[25]  Walmart, Inc. (avail. Apr. 7, 2021)*.

[26]  Chevron Corp. (Sisters of St. Francis of Philadelphia et al.) (avail. Mar. 30, 2021)*.

[27]  The Walt Disney Company (avail. Jan. 19, 2022).

[28], Inc.(Missionary Oblates of Mary Immaculate-United States Province) (avail. Apr. 5, 2022)*.

[29], Inc. (avail. Mar. 8, 2012)* (concurring with the exclusion of a proposal requesting that a company prepare a report “disclosing its assessment of the financial, reputational and commercial effects of changes to, and changes in interpretation and enforcement of, US federal, state, and local tax laws and policy that pose risks to shareholder value,” under Rule 14a-8(i)(7) because it “relate[d] to decisions concerning the company’s tax expenses and sources of financing”)*; The Boeing Co. (avail. Feb. 8, 2012) (same); General Electric Co. (avail. Feb. 3, 2012) (same)*;, Inc. (avail. Mar. 21, 2011)* (concurring with the exclusion of a proposal requesting that the company prepare a report regarding the board’s assessment of “the risks created by the actions [the company] takes to avoid or minimize US federal, state and local taxes,” proposal under Rule 14a-8(i)(7) because it “relate[d] to decisions concerning the company’s tax expenses and sources of financing”); Lazard Ltd. (avail. Feb. 16, 2011) (same).

[30]  CVS Health Corp. (avail. Mar. 18, 2022).

[31]  State Street Corp. (avail. Apr. 1, 2022).

[32]  Verizon Communications Inc. (National Center for Public Policy Research) (avail. Mar. 17, 2022); American Express Co. (avail. Mar. 11, 2022).

[33]  Dollar Tree, Inc. (avail. May 2, 2022).

[34]  The TJX Companies, Inc. (avail. Apr. 15, 2022); Lowe’s Companies, Inc. (avail. Apr. 7, 2022).

[35]  IDACORP, Inc. (avail. Apr. 1, 2022).

[36]  Dow, Inc. (avail. Feb. 15, 2022).

[37]  Verizon Communications Inc. (avail. Feb. 24, 2022); American Tower Corp. (avail. Feb. 8, 2022).

[38]  Air Transport Services Group, Inc. (avail. Feb. 22, 2022); Zynga Inc. (avail. Feb. 1, 2022); Teledoc Health, Inc. (avail. Jan. 31, 2022).

[39]  General Electric Co. (avail. Jan. 6, 2022)*.

[40]  The AES Corp. (avail. Feb. 16, 2022).

[41]  See, e.g., The Boeing Co. (avail. Feb. 10, 2022); Johnson & Johnson (avail. Feb. 9, 2022).

[42]  For a detailed discussion of the substance of the amendments, see The Pendulum Swings (Far): SEC Staff Issues New Guidance on Shareholder Proposals, Gibson Dunn (Nov. 5, 2021) available here.

[43]  On March 25, 2021, Senate Banking Chair Sherrod Brown (D-OH) introduced legislation under the Congressional Review Act (“CRA”) to repeal those recently adopted amendments.  Companion legislation also was introduced in the House.  The resolution was not approved before the 60-legislative-day window closed under the CRA, which would have allowed Congress to effectively rescind the rule with a simple majority vote and the President’s signature.  See S.J.Res.16, 117th Cong. (2021), available here.

[44]  On June 15, 2021, As You Sow, a California shareholder activist group, James McRitchie, an individual investor, and the Interfaith Center on Corporate Responsibility, which represents religious groups and other institutional investors, collectively sued the SEC over the amendments.  See Interfaith Ctr. on Corp. Responsibility v. SEC, No. 21-01620 (D.D.C. 2021).  In late 2021 the parties filed cross-motions for summary judgment that have not yet been decided.  The court currently has a status conference set for August 25, 2022, but could reschedule the conference or decide the motions at any time without hearing oral argument.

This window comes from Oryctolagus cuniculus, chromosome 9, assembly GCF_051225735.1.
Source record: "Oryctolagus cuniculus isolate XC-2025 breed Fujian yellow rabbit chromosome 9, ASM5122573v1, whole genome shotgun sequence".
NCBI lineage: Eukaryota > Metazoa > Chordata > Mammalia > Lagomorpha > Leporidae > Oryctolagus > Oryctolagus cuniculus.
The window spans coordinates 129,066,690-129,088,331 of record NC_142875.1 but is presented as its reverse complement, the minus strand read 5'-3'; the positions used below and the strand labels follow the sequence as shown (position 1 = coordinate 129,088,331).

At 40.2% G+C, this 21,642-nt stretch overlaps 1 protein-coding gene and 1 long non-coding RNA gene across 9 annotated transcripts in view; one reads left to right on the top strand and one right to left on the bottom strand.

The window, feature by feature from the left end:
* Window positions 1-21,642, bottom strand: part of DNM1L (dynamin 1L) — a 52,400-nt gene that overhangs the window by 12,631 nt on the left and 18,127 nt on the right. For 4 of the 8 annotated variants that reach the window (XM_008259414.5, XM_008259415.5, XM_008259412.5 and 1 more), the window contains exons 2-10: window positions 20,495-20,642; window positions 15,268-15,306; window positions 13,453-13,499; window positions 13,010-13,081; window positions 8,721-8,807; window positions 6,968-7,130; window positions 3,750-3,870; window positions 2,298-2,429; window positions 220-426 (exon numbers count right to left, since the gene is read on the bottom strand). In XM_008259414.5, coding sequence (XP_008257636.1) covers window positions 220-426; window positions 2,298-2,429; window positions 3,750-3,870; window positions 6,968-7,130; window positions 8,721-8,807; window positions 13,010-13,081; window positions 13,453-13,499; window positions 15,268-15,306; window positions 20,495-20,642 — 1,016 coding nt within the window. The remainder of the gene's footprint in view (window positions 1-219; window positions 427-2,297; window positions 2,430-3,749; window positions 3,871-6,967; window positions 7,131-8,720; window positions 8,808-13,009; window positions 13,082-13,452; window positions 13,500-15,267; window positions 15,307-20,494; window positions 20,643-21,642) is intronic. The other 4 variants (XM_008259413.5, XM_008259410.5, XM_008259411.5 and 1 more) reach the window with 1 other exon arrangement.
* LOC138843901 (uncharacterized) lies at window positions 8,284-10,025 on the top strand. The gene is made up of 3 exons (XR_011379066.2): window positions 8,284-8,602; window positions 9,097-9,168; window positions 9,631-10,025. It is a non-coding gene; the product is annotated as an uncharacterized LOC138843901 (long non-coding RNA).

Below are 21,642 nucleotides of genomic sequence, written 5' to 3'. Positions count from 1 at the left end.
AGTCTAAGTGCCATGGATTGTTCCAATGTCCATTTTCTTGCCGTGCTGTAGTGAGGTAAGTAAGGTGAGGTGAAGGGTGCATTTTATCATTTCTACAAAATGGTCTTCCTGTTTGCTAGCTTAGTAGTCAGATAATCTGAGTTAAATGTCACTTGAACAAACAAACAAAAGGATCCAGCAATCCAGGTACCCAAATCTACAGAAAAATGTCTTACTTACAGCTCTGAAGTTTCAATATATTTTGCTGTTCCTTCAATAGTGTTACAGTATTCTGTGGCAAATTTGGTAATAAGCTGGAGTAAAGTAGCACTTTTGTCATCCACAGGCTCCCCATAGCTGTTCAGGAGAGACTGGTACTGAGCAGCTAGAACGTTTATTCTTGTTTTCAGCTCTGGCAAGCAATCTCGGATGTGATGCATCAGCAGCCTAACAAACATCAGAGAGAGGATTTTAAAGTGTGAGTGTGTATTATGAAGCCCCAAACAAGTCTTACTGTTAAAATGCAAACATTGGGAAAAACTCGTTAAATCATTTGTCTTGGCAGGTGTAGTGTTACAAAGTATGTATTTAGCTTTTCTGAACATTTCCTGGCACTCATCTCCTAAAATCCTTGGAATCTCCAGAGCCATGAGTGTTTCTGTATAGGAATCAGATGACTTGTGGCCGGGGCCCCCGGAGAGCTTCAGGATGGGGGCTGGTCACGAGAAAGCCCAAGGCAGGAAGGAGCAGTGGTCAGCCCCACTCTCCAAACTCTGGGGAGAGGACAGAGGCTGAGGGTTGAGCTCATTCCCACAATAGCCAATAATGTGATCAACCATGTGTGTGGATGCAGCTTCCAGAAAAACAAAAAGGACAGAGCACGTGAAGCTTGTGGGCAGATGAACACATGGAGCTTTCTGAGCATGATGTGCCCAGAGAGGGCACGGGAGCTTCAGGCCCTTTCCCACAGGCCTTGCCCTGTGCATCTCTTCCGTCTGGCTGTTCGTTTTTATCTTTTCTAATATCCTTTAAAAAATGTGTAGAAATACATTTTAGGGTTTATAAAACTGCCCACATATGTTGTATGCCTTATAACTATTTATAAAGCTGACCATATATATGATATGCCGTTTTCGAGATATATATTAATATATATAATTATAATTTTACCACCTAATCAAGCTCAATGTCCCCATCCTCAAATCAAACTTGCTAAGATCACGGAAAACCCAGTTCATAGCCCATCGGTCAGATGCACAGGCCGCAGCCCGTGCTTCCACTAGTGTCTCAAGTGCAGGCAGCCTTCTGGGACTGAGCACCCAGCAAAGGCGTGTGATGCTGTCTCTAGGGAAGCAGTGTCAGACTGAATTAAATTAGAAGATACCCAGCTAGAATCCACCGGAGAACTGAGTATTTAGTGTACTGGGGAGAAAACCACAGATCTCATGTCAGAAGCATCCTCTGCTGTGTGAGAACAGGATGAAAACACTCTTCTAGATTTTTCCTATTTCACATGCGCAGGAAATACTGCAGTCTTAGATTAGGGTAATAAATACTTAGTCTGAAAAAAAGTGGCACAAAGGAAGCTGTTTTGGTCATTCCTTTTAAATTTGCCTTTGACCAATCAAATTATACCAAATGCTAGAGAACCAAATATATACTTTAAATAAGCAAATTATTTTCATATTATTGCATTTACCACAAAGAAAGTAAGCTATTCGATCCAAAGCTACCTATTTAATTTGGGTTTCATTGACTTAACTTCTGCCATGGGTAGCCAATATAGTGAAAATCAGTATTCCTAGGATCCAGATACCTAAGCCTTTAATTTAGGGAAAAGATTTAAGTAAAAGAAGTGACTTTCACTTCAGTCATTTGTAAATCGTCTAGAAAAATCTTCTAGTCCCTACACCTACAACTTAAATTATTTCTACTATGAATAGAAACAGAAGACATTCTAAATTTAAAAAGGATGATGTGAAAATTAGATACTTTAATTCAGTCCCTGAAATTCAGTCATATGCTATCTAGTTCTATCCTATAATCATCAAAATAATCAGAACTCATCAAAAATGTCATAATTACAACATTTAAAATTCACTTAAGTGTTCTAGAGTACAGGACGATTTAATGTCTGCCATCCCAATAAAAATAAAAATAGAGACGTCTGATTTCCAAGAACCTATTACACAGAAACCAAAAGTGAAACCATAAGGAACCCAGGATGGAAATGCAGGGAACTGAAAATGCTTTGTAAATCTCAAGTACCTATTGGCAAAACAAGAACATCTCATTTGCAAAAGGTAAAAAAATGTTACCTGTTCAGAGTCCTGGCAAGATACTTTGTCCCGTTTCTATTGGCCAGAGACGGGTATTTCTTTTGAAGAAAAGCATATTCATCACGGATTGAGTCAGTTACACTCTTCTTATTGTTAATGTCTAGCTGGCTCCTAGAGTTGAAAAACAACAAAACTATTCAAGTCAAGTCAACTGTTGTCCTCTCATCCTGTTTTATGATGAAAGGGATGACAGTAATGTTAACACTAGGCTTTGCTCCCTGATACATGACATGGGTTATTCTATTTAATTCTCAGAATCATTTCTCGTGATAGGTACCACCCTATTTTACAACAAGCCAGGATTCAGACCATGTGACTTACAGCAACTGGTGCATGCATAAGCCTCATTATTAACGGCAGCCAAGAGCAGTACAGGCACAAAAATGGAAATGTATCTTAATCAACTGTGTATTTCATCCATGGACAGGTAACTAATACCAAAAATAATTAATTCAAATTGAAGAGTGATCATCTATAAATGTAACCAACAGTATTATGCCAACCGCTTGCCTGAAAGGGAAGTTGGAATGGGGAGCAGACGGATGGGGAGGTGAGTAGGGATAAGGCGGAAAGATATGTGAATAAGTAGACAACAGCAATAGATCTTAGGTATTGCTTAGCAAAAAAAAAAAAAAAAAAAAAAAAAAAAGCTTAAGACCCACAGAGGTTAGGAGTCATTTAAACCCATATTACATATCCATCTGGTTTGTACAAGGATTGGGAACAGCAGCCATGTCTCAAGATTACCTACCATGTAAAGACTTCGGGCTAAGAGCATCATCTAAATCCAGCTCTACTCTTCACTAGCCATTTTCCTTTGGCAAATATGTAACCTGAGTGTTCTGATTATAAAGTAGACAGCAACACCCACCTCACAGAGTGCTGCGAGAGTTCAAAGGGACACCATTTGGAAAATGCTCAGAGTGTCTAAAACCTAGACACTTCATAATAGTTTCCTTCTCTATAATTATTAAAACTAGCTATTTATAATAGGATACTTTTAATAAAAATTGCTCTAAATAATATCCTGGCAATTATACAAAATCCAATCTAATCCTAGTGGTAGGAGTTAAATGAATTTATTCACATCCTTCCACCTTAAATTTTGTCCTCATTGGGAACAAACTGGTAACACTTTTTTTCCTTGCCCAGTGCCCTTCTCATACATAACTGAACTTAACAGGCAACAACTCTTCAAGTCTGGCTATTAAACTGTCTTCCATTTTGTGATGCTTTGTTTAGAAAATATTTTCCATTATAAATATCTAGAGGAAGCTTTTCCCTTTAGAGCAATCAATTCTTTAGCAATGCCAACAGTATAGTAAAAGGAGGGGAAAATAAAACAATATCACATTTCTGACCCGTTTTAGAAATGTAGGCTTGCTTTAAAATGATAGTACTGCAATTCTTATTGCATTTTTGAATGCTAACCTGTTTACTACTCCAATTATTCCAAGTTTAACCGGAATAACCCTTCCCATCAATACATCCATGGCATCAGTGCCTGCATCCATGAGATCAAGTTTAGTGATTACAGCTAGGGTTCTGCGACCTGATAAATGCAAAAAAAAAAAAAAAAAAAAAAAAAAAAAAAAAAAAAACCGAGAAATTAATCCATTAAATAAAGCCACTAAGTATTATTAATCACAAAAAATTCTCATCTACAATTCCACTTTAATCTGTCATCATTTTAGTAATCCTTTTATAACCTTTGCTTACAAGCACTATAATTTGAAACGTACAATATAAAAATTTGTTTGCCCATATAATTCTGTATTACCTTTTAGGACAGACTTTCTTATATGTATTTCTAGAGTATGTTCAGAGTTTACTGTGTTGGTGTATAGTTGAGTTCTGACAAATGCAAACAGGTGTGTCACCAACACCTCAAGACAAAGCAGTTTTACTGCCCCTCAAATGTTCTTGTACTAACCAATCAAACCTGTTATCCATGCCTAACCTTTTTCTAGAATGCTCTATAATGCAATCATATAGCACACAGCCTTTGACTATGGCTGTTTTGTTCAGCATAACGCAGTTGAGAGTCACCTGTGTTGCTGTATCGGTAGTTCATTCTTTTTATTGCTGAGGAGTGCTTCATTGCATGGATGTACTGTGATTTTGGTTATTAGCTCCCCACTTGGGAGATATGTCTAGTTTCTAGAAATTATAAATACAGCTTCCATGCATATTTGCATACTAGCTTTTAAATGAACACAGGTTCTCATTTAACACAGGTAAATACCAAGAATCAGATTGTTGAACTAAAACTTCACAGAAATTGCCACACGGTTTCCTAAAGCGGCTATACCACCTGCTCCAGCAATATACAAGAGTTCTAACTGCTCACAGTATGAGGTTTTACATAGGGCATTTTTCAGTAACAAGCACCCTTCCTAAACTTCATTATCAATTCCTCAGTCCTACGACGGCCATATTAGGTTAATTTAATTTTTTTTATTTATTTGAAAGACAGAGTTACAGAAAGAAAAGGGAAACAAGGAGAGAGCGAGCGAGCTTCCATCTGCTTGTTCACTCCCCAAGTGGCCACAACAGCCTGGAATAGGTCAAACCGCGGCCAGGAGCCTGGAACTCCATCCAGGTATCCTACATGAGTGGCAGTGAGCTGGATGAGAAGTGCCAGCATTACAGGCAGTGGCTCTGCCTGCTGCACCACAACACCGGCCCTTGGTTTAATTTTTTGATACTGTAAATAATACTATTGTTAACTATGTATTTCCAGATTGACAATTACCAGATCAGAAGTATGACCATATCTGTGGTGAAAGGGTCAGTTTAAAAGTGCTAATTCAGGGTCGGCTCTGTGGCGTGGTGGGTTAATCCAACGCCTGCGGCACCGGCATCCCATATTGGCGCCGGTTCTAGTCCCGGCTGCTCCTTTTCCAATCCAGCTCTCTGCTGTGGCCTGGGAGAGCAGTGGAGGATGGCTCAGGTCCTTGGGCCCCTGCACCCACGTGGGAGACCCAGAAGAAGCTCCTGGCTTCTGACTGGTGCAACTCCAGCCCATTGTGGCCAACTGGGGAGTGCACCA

[45]  In a March 2021 speech, then-Acting Chair Allison Herren Lee stated, “I have asked the staff to develop proposals for revising Commission or staff guidance on the no action process, and potentially revising Rule 14a-8 itself. . . . This could involve reversing last year’s mistaken decision to bar proponents from working together and restricting their ability to act through experienced agents.”  See Acting Chair Allison Herren Lee, A Climate for Change: Meeting Investor Demand for Climate and ESG Information at the SEC, SEC (Mar. 15, 2021), available here.

[46]   See Investors and Consumer Groups Urge Members of Congress to Overturn Trump-Era SEC Rule Changes, ICCR (Apr. 22, 2021), available here.

[47]  While the transition period for the stock ownership requirements will no longer apply to meetings held on or after January 1, 2023, most proponents who were eligible to submit proposals during the transition period will be able to rely on the three-year/$2,000 ownership standard so long as they continue to hold at least $2,000 in company securities.

[48]  See Sunshine Act Notice (July 6, 2022), available here.

[49]  See The Shareholder Proposal Rule: A Cornerstone of Corporate Democracy (Mar. 8, 2022), available here.

[50]  See Announcement Regarding Rule 14a-8 No-Action Requests (Sept. 6, 2019), available here.

[51]  See Announcement Regarding Staff Responses to Rule 14a-8 No-Action Requests (Dec. 13, 2021), available here.

This post comes to us from Gibson, Dunn & Crutcher LLP. It is based on the firm’s memorandum, “SHAREHOLDER PROPOSAL DEVELOPMENTS DURING THE 2022 PROXY SEASON,” dated July 11, 2022, and available here.